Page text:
• Ruth Shapley married Capt. John Morgan (1667).
  • Her mother was Mary Picket Shapley, married to Benjamin Shapley.
  • Mary Pickett’s mother was Ruth Brewster Pickett, married first to Jon Pickett, who “dyed at sea on a voyage to Bermuda.”
  • Ruth Brewster was the daughter of Jonathan Brewster (1593), and
  • Ruth Brewster (Pickett) was Grand daughter to William Brewster, which means Ruth Shapley (Morgan) was 2 x great-grand daughter to Jonathan Brewster.

Ruth Shapley does not get me a ticket on the Mayflower, either, although she is a 3rd great-grand-daughter to William Brewster. Despite the fact that she is a s wife of my 6th great-uncle, our relationship is marital, not blood.

Hannah Brewster Morgan

Then I moved on to another Morgan tied to a Brewster.

Hannah Brewster (1641) married Capt. James Morgan (1643) the brother of my 6th great-grandfather, Capt. John Morgan (1645).

But Who is Hannah _______??

Most of the standard sources, like The Descendants of James Morgan of Groton, and the Brewster Genealogy 1566-1907, as well as all the various Mayflower descendant books, list only Hannah _________ as Capt. James Morgan’s second wife. James and his first wife, Mary Vine, had six children. When Mary died and he remarried, both James and Hannah_____ would have been fifty years old. James and Hannah had no children. They died within days of each other when they were in their mid 60s. The details proving that the Hannah_____referred to in most books is actually Hannah Brewster Starr (Morgan) comes in a painstakingly researched piece published in The Genealogist, 14 (2000): 118-28. We have David L. Greene to thank for digging out the truth.

  • Hannah Brewster Starr (1641) married Capt. James Morgan (1643) after her first husband, Samuel Starr, and James’ first wife, Mary Vine, died.
  • Hannah Brewster Starr Morgan was the daughter of Jonathan Brewster (1593) and
  • Hannah was the Grand daughter to William Brewster.
  • Notice that she was a sister to Ruth Brewster Pickett mentioned in the line of Ruth Shapley.

Obviously, if Ruth Shapley Morgan did not get me a ticket on the Mayflower, Hannah Brewster Starr Morgan also did not get me a ticket.

Peregrine White

I would be remiss not to at least mention my previously discovered tie to a Mayflower ancestor. Peregrine White, first child born to the Pilgrims after they reached America, married a daughter of William Bassett. But there we have it again–a marital relationship rather than a direct descent. No ticket.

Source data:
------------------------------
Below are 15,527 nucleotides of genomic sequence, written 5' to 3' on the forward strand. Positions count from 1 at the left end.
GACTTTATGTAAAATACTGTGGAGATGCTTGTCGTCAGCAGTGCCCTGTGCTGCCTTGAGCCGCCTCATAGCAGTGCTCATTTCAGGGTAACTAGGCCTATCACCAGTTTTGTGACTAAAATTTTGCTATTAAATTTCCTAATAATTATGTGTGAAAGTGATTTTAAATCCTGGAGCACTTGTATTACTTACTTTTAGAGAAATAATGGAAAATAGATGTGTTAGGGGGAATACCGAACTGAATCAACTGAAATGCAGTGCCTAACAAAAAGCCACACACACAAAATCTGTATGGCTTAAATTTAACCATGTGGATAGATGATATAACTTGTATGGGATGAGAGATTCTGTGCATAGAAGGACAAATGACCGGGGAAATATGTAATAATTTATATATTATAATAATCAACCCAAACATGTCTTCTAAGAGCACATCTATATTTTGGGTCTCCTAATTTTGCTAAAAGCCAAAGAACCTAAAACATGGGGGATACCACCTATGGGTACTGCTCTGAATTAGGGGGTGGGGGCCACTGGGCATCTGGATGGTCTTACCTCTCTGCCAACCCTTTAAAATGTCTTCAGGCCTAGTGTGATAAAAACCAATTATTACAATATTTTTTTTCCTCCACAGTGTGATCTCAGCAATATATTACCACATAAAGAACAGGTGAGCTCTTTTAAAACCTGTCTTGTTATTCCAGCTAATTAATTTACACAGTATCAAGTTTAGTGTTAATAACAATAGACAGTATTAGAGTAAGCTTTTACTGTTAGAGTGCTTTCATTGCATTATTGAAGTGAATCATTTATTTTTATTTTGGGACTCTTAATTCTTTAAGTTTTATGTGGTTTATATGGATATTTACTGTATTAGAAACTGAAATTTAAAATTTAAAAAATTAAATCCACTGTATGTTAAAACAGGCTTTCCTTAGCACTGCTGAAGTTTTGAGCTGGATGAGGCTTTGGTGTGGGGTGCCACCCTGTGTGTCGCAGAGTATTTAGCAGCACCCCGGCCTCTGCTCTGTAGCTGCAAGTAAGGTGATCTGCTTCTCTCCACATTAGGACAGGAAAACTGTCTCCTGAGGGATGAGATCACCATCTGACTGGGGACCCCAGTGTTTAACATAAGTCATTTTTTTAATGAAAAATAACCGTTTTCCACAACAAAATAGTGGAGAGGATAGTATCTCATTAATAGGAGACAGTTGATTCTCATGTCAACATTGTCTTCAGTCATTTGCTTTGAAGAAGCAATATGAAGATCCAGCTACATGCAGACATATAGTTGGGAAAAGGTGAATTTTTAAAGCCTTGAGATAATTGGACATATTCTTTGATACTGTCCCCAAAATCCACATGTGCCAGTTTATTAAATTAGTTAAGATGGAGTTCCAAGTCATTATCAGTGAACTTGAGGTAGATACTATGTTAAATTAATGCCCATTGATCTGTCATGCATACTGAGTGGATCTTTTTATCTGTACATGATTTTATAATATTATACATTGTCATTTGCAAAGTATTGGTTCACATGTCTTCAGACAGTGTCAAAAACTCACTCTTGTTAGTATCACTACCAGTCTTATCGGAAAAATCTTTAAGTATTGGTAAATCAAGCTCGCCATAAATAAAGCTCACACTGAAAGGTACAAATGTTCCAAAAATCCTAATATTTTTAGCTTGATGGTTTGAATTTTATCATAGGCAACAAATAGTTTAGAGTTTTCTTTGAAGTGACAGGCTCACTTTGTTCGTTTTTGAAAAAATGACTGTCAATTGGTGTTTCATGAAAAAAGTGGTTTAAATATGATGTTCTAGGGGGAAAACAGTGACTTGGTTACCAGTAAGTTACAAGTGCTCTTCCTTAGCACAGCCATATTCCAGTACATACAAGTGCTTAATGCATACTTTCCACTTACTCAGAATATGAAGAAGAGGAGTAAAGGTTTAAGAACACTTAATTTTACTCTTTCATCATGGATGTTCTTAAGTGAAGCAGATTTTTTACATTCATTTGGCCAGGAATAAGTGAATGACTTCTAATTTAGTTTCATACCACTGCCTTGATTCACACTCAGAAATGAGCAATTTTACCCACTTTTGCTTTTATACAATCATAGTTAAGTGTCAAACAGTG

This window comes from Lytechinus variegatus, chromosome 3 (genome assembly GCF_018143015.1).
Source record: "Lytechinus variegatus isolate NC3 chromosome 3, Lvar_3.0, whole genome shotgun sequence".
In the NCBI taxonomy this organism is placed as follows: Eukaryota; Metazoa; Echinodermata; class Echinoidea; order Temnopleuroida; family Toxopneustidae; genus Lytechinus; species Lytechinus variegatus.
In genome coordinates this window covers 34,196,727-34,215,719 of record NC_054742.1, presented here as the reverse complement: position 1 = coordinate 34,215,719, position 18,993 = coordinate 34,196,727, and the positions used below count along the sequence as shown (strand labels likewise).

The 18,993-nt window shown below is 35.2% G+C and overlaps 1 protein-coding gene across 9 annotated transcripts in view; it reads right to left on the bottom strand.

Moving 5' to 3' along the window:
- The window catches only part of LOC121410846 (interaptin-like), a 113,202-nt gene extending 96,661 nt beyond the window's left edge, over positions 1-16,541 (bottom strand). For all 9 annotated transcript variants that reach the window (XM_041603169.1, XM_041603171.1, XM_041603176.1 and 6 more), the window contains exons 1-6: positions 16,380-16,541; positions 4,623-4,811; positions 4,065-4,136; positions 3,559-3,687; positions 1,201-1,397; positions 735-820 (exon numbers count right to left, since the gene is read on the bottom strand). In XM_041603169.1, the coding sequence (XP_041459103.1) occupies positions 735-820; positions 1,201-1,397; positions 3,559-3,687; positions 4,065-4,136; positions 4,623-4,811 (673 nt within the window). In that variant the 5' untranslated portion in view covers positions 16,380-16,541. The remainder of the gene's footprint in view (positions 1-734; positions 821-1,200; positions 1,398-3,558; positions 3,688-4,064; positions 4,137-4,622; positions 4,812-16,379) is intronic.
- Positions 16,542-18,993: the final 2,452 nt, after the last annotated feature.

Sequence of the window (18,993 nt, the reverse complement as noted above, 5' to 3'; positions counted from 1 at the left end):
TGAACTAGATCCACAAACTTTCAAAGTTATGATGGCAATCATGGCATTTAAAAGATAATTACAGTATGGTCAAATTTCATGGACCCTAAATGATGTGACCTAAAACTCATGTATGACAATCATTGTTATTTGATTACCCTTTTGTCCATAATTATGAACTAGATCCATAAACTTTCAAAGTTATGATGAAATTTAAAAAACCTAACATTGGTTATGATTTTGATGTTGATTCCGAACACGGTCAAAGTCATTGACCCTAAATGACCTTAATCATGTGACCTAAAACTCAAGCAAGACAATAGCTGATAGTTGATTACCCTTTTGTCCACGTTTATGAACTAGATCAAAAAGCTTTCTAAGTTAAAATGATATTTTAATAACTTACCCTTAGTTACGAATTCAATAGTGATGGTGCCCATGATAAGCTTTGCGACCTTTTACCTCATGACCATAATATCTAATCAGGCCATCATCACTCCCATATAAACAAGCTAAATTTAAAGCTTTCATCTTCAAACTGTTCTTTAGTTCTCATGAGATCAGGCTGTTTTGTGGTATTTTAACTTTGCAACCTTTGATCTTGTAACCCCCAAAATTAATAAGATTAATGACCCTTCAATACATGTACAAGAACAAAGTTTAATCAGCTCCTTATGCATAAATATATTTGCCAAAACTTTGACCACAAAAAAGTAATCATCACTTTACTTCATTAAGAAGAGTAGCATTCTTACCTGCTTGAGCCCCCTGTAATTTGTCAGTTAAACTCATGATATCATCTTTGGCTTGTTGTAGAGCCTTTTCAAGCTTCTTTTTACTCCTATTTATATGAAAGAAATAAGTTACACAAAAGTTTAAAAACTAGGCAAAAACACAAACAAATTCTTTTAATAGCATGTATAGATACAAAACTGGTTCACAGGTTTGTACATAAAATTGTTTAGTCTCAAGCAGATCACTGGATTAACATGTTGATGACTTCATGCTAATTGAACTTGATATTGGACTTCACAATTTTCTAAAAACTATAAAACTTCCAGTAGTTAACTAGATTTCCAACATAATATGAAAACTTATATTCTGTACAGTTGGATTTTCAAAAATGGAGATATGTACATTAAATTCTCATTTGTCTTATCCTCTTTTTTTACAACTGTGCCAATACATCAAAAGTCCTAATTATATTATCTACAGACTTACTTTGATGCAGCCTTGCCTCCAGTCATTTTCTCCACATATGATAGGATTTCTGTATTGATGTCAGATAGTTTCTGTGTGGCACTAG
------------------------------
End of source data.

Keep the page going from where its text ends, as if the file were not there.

Conclusion

I am not going to prove eligibility for the Mayflower Society by tracing a connection to the William Brewster family.

But in the process of searching, I greatly expanded my understanding of the Morgan line and their various branches. I also learned a great deal about the early history of Connecticut, as well as about the history of one of the most important Pilgrim settlers, William Brewster.

Some Sources for Pilgrim Research:

The Brewster Genealogy 1566-1907, Vol. I, and Vol II Pts 1 & 2, Emma C. Brewster Jones, New York: Grafton Press, 1854. Available at http://archives.org.

Mayflower Descendents and Their Marriages for Two Generations After the Landing, Including a Short History of the Church of the Pilgrim Founders of New England, Washington D.C.: Bureau of Military and Civic Achievement. John D. Landis, 1922. Available on line through the Hathi Trust.

History and Genealogy of the Mayflower planters and first Comers to ye old Colonies, Vol II, Leon Clark Hills, Washington D.C.: Hills Publishing Co. 1936-1941. Ancestry.com (membership). Also available free on line if your local library card admits you to the website Open Library. Also available for purchase in print or e-copies.

New London County Connecticut with Biographical Sketches of Many of its Pioneer and Prominent Men, Compiled by Hamilton Hurd, Philadelphia: J. W. Lewis & Co. 1882. Available on line at archive.org

Mayflower Births and Deaths from the files of George Ernest Bowman, ed. by Susan E. Roser. 2 Volumes, Baltimore MD: Genealogical Publishing Co. Available at Ancestry.com (membership) and by search only (not entire text) at Hathi Trust.

A catalogue of the Names of First Puritan Settlement of the Colony of Connecticut, Royal R. Hineman, Hartford: Tiffany & Co.1846 Available on line at Hathi Trust.https://babel.hathitrust.org/cgi/pt?id=uc1.l0072881345;view=1up;seq=11

Peregrine White: American Royalty

Sarah Bassett 1630-1711

 Peregrine White 1620-1704

Many people seem to think that the purpose of genealogy is to find out how your family is related to royalty. I have not extended my family history to Europe in search of titled ancestors, but among that bevy of misbehaving children sired by our pilgrim ancestor, William Bassett, Sarah, born in 1630, made the choice of mate that ties us firmly to American “royalty.” (Although my early American ancestors–not a Tory in the bunch–would have been horrified by the term.)